Wednesday, April 07, 2010

Looking for a new car?

Buying a new car in Israel can be like taking out a second mortgage. The prices can be twice as much as what you would pay in the US for a similar vehicle (and without all the options). And even a used car, one year old, is unusually expensive.

New Olim and tourists have the advantage (or had at least) of tax breaks and buying passport to passport (I am not up to speed on the law at the moment, so don't quote me on that). But Israelis pay a lot more than they should.

And forget about leasing. It's expensive as anything, and the the amounts you need to put up at the beginning (and potentially at the end) means it would have been smarter to have bought the car in the first place (and don't get me started on the car leasing companies...).

Unfortunately I don't have a link, but around a year ago someone investigated the new car market (to absolutely no resulting fanfare) and found evidence of collusion between some of the car leasing companies (and perhaps some of the importers) that helped not only keep the price of cars high when they were first bought in, but to keep them high during the period that the leasing companies still had the cars to sell. Leasing companies were selling their used cars for as much as it cost them to buy them new. And since they represent the majority share of new car purchases, they controlled the market.

But yet another monopoly in Israel is about to be (partially) broken - today!

Transport Minister Yisrael Katz (Likud) changed the law on car imports. No longer will only the official importer be allowed to import new cars, but other companies as well.

As far as I can tell, the change is limited to only one secondary importer per vehicle model (but I could be wrong on that point) and it certainly places a lot of restrictions on who is allowed to receive authorization from the government to become a new car importer - so it doesn't create a real free market here on car imports, but (collusion aside) it does create competition where none existed or was allowed before.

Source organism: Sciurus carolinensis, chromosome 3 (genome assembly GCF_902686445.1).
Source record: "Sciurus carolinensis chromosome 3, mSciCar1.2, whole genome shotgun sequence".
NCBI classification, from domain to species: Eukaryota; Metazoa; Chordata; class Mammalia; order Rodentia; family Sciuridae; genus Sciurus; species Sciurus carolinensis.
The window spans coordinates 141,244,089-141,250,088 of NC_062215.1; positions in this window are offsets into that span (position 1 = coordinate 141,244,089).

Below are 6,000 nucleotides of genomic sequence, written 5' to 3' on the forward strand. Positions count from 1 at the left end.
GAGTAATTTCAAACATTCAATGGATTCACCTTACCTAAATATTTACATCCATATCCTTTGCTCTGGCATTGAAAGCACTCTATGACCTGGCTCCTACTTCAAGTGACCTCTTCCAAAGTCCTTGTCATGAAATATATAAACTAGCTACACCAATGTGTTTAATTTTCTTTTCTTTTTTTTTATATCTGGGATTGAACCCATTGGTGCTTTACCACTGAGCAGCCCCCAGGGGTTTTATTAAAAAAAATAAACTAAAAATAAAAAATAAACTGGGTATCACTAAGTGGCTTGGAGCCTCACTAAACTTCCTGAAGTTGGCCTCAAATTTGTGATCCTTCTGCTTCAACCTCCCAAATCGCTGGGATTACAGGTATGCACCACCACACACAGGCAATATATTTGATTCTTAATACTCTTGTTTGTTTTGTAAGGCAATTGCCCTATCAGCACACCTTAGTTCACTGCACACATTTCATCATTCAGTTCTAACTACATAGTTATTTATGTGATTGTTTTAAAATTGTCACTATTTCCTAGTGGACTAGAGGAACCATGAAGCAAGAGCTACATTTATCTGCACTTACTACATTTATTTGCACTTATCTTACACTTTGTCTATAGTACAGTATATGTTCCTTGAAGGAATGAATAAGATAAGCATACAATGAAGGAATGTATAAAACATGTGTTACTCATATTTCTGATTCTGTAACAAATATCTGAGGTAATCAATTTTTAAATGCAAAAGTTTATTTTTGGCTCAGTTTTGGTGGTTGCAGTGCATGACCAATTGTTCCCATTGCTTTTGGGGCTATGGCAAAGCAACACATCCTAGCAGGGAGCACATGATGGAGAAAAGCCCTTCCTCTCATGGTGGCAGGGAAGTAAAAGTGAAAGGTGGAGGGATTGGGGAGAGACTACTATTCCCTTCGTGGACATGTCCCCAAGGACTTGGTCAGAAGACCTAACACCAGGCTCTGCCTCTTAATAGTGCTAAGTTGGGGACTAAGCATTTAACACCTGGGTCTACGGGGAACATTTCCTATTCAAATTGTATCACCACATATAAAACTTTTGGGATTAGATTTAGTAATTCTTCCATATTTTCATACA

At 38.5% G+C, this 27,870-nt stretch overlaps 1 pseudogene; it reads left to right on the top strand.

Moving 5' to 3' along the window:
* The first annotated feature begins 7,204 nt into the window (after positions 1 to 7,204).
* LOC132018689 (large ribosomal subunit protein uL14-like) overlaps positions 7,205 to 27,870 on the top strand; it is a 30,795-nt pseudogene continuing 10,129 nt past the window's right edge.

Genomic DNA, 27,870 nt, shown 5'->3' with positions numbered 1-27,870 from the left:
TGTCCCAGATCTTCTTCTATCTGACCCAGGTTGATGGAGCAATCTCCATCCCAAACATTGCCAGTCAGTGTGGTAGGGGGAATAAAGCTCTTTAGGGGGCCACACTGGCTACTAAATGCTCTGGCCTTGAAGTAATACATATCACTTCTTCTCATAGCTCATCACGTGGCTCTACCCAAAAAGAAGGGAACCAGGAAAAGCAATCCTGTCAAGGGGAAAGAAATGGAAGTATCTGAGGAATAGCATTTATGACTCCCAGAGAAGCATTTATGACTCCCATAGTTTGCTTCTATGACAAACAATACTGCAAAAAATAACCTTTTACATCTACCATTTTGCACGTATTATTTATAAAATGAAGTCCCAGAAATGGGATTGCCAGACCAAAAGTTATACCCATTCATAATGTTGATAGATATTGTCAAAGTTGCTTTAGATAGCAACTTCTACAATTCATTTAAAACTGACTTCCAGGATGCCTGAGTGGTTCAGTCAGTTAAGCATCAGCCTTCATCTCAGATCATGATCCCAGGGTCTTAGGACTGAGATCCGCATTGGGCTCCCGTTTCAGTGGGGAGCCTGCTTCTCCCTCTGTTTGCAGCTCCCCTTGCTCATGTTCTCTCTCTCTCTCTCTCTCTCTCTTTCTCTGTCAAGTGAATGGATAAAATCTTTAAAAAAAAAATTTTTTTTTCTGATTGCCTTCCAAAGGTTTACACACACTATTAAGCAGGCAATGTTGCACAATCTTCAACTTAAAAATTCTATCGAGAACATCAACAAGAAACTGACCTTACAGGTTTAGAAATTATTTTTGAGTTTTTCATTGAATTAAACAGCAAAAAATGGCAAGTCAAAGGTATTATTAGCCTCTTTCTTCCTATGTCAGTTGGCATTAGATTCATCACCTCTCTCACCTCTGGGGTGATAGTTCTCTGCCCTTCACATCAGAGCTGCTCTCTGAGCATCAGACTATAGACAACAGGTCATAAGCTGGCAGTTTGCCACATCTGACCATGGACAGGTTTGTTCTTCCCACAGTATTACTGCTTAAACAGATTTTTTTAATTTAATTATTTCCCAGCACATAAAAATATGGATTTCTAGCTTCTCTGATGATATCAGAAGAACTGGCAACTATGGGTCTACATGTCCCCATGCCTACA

The government expects that breaking the car import monopolies will drive down prices for Israeli consumers by up to 1.2 billion NIS a year.

That's a start.

If you're interested in becoming a new car importer, you can download (PDF in Hebrew) the changes in the law here and see if you'd qualify (you also need NIS 10,000,000 in the bank).

If only they would really go after the car taxes next.

(Hattip: A7)

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Gee a Moron said...

I happen to be in the market right now for a new (gently-used) car to replace my wife's ten year old troublemaker (Hyundai Elantra '01) that blew its radiator and engine just before chag.

Since we paid for the repairs (better to sell a running clunker than a dead one) it's no longer unrgent. Any idea how long till this will percolate down into lowering used car prices?

Shira said...

Olim still save something nowadays - something like 75% tax versus 97%. in 2008 we bought a Mazda 5 for 125k nis while the "regular" price was 148k nis. Yes, every little bit helps.

JoeSettler said...

I suspect it will take a while. The new companies will need to win distribution contracts with the manufacturers, and then set up showrooms and garages. Not to mention, pass the approval process.

(I'm wondering how many existing importers will use this to gain access to their competitor's manufacturers).

Leah Goodman said...

I'm guessing it won't affect prices much, but if it's a 10K difference on a car, that's already serious.

gih said...

Well, it's up to a person who deal with it.

JoeSettler said...

What bothers me here is how much government regulation there is here.

Don't the manufacturers know how to select the distributors they want based on what they consider to be important?

Why must the government regulate the capabilities, the showroom, the garage, and the amount in the bank for the distributor?

The whole thing is so anti-free market I'm astounded that Bibi didn't get rid of it in his previous round of privatization.

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